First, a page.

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Wireless Communications Innovator Elected to National Academy of Engineering

K.J. Ray Liu Pioneered Advances in Signal Tracking, Motion Detection, Health Monitoring

By Maryland Today Staff

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K.J. Ray Liu, a retired Distinguished University Professor in the Department of Electrical and Computer Engineering, was elected to the National Academy of Engineers for his innovations in wireless communications.

Photo by Stephanie S. Cordle

A retired University of Maryland researcher known for his groundbreaking work in wireless communications and signal tracking was elected to the National Academy of Engineering.

The academy cited Distinguished University Professor K.J. Ray Liu, who left UMD in 2021 after more than 30 years of service in the Department of Electrical and Computer Engineering (ECE), for innovations in “signal processing for wireless sensing with communications.” 

K.J. Ray Liu headshot

He is one of 134 new members announced last month by the academy, established by Congress to honor those who make outstanding contributions to engineering research, practice and education, as well as pioneer new technological fields. 

Liu has made major contributions to all those areas and is well known throughout his field, said UMD President Darryll J. Pines, Glenn L. Martin Professor of Aerospace Engineering and former dean of the A. James Clark School of Engineering.

"Dr. Liu turned a previous assumption in his field on its head when he showed it was possible to use time-reversal physics to track radio signals indoors with just one antenna, opening up new possibilities in security, health care and other fields," he said. "His fearless innovation is a prime example of how Maryland research is solving grand challenges and making the world a better place every day."

Liu earned a B.S. from the National Taiwan University in 1983 and a Ph.D. from UCLA in 1990, both in electrical engineering. He started at UMD the same year, and during his tenure led the University of Maryland Signal and Information Group and trained over 70 Ph.D. students and postdoctoral researchers.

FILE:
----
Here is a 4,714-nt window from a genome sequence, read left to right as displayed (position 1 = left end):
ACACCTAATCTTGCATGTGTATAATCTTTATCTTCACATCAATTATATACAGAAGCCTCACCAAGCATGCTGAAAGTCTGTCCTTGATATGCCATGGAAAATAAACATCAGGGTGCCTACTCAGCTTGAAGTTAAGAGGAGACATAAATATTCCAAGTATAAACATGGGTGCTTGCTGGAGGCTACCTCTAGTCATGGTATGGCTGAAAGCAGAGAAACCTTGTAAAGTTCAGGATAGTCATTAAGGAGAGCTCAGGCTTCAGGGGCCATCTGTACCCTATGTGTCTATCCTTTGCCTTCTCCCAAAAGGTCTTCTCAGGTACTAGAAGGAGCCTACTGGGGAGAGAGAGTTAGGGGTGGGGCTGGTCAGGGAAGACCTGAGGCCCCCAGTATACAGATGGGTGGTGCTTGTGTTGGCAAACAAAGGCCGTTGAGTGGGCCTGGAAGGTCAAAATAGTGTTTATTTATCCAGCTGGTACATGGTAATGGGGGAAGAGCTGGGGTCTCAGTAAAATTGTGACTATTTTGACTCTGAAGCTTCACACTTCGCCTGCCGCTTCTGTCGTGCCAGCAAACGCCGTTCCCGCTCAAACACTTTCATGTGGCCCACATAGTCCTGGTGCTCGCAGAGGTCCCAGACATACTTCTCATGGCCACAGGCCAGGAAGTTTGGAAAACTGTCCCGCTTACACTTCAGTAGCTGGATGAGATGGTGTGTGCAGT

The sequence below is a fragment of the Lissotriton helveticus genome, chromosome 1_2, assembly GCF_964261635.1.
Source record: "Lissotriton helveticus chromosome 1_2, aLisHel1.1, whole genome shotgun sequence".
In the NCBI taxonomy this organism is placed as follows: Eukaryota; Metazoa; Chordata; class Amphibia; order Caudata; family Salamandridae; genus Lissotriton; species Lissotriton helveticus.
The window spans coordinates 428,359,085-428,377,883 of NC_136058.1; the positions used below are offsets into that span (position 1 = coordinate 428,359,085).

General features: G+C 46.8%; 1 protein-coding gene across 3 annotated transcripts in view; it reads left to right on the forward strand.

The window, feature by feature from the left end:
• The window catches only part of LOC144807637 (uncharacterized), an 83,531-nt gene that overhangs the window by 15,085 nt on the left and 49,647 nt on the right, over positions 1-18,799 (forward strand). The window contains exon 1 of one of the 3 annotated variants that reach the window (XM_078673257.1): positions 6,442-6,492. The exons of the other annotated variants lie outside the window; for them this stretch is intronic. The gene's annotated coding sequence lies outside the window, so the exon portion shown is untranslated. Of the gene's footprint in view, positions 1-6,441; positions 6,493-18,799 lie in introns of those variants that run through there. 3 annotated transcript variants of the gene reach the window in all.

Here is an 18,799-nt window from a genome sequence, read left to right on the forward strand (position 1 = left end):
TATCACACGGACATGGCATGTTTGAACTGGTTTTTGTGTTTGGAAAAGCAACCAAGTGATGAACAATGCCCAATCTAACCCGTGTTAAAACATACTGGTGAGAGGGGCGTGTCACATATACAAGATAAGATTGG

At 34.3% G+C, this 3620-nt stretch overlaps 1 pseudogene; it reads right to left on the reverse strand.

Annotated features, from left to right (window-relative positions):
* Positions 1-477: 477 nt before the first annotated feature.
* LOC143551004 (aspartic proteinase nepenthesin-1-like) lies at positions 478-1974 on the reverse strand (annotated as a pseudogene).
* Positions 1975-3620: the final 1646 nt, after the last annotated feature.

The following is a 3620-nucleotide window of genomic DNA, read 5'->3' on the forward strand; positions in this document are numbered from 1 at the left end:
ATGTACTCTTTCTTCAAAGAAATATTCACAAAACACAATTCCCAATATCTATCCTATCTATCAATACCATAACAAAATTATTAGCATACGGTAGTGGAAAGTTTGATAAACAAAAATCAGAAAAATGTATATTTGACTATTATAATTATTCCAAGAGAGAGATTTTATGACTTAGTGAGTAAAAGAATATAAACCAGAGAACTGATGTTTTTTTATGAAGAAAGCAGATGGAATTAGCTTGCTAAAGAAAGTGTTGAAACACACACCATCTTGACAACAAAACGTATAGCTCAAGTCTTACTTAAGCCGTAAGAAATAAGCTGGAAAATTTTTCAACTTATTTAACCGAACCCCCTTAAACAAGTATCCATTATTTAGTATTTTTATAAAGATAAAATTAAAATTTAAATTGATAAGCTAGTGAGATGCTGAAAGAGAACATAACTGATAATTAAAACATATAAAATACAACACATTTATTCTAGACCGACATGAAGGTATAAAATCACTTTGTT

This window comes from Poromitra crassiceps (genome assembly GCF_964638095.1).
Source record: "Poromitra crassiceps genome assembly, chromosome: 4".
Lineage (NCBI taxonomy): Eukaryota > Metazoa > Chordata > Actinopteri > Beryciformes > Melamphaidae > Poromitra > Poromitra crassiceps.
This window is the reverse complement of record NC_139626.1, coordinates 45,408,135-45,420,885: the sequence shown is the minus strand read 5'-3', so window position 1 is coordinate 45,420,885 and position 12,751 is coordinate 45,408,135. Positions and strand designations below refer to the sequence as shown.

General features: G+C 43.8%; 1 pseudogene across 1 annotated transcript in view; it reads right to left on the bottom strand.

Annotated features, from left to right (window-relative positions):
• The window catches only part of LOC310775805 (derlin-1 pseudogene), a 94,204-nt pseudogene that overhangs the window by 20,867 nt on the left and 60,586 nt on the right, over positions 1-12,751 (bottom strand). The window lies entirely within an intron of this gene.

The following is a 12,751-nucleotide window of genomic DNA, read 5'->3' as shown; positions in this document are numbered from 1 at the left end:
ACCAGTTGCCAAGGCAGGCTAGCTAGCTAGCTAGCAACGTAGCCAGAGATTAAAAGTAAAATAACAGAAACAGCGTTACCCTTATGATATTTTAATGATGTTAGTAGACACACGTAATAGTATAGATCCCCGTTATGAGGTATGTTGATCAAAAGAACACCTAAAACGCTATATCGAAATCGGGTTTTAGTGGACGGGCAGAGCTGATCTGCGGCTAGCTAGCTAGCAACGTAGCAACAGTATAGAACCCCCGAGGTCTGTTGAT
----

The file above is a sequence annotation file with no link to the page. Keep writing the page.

Liu also served as director of graduate studies and associate chair of ECE from 2006 to 2013, spearheading a significant growth of the Master of Telecommunications program. He received the school’s Faculty Service Award and was named a Distinguished Scholar-Teacher as well as Distinguished University Professor by the university. 

Liu’s many external accolades include the Institute of Electrical and Electronics Engineers (IEEE) Fourier Award for Signal Processing (2021), IEEE Leon K. Kirchmayer Graduate Teaching Award (2016) and Distinguished Alumni Award from the National Taiwan University (2021). He was also named a fellow of the National Academy of Inventors in 2019. Liu is the author of 12 books and more than 800 refereed journal and conference publications and holds over 70 patents. He served in 2022 as president of the IEEE, a global engineering and technology professional association of over 400,000 members worldwide.

In 2013, Liu founded Origin Wireless, a company developing new wireless AI analytic technologies for smart home systems. Origin invented the world’s first centimeter-accuracy indoor positioning/tracking system, and the company’s patented Time-Reversal Machine Technology has been applied to motion detection, home security, well-being monitoring, human breathing monitoring and fall-down detection without wearables or cameras. His inventions won the 2017 CEATEC Grand Prix and CES 2020 Innovation Award, and the company’s products are available worldwide. (Learn more about his career and innovations in this IEEE interview.) 

Liu's work in signals processing and wireless communications has "changed the way we live," said Clark School Dean Samuel Graham, Jr. "We are fortunate that our school’s extended community is filled with role models whose mission is to change the world, Dr. Liu being one such person. Congratulations once again to Dr. Liu on this well-deserved honor."



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